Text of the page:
41. Hsu LL, Green NS, Donnell Ivy E, Neunert CE, Smaldone A, Johnson S, et al. Community health workers as support for sickle cell care. Am J Prev Med 2016 Jul;51(1 Suppl 1):S87-S98 [FREE Full text] [CrossRef] [Medline]
  42. Rogers EA, Hessler DM, Bodenheimer TS, Ghorob A, Vittinghoff E, Thom DH. Diabetes peer coaching: do "better patients" make better coaches? Diabetes Educ 2014 Nov 20;40(1):107-115. [CrossRef] [Medline]
  43. Jacob E, Stinson J, Duran J, Gupta A, Gerla M, Ann Lewis M, et al. Usability testing of a smartphone for accessing a web-based e-diary for self-monitoring of pain and symptoms in sickle cell disease. J Pediatr Hematol Oncol 2012 Jul;34(5):326-335 [FREE Full text] [CrossRef] [Medline]
  44. McClellan CB, Schatz JC, Puffer E, Sanchez CE, Stancil MT, Roberts CW. Use of handheld wireless technology for a home-based sickle cell pain management protocol. J Pediatr Psychol 2009 Jun 23;34(5):564-573. [CrossRef] [Medline]
  45. Tan TT, Tan MP, Lam CL, Loh EC, Capelle DP, Zainuddin SI, et al. Mindful gratitude journaling: psychological distress, quality of life and suffering in advanced cancer: a randomised controlled trial. BMJ Support Palliat Care 2021 Jul 08:bmjspcare-2021-003068. [CrossRef] [Medline]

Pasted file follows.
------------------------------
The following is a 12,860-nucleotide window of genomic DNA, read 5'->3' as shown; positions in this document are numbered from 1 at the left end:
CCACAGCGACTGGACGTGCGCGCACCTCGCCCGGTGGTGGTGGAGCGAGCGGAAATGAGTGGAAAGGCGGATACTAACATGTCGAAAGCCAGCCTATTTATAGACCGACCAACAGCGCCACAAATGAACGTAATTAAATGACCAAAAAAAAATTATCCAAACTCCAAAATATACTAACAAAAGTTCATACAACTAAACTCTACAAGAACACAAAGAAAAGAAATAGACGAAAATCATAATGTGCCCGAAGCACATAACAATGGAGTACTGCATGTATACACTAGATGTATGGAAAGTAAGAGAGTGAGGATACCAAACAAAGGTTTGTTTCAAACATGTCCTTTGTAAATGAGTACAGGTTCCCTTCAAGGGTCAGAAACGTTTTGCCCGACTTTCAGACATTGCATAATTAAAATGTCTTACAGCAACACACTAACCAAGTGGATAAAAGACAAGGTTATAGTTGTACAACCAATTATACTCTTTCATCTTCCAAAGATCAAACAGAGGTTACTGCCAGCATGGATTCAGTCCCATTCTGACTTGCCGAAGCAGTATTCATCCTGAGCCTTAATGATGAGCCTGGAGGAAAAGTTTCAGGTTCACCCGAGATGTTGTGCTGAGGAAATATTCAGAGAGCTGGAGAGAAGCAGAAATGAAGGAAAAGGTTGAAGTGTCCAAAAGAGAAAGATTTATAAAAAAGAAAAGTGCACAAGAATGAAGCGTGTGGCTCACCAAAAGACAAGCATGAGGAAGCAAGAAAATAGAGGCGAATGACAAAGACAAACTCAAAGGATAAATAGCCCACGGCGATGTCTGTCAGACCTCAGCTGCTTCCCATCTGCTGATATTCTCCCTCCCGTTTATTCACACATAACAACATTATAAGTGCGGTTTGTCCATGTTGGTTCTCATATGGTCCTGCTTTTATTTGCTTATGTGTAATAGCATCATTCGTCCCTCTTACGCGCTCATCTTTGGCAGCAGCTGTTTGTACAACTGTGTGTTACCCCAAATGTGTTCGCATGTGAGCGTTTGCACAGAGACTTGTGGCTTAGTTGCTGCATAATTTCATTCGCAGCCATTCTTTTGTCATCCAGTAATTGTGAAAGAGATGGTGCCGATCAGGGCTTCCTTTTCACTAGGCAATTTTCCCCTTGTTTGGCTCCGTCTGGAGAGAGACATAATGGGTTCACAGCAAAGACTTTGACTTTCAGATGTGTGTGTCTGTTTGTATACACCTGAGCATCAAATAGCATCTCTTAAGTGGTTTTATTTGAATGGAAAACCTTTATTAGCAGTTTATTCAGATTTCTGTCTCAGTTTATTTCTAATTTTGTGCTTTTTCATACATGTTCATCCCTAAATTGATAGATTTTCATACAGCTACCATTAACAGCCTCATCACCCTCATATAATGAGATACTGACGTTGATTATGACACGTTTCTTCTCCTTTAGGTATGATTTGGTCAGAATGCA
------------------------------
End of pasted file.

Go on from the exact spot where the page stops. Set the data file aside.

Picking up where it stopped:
46. Tanabe P, Porter J, Creary M, Kirkwood E, Miller S, Ahmed-Williams E, et al. A qualitative analysis of best self-management practices: sickle cell disease. J Natl Med Assoc 2010 Nov;102(11):1033-1041. [CrossRef] [Medline]
  47. Pennebaker JW. Expressive writing in psychological science. Perspect Psychol Sci 2018 Mar 09;13(2):226-229. [CrossRef] [Medline]

APRN: advanced practice registered nurse
CBT: cognitive behavioral therapy
SCD: sickle cell disease

Edited by J Torous; submitted 16.11.22; peer-reviewed by Y Virella Pérez, T Timakum; comments to author 19.12.22; revised version received 11.02.23; accepted 13.02.23; published 06.04.23


©Cara Nikolajski, Julia O'Brien, Emily Nardo, Eva Szigethy, Charles Jonassaint. Originally published in JMIR Mental Health (, 06.04.2023.

This is an open-access article distributed under the terms of the Creative Commons Attribution License (, which permits unrestricted use, distribution, and reproduction in any medium, provided the original work, first published in JMIR Mental Health, is properly cited. The complete bibliographic information, a link to the original publication on, as well as this copyright and license information must be included.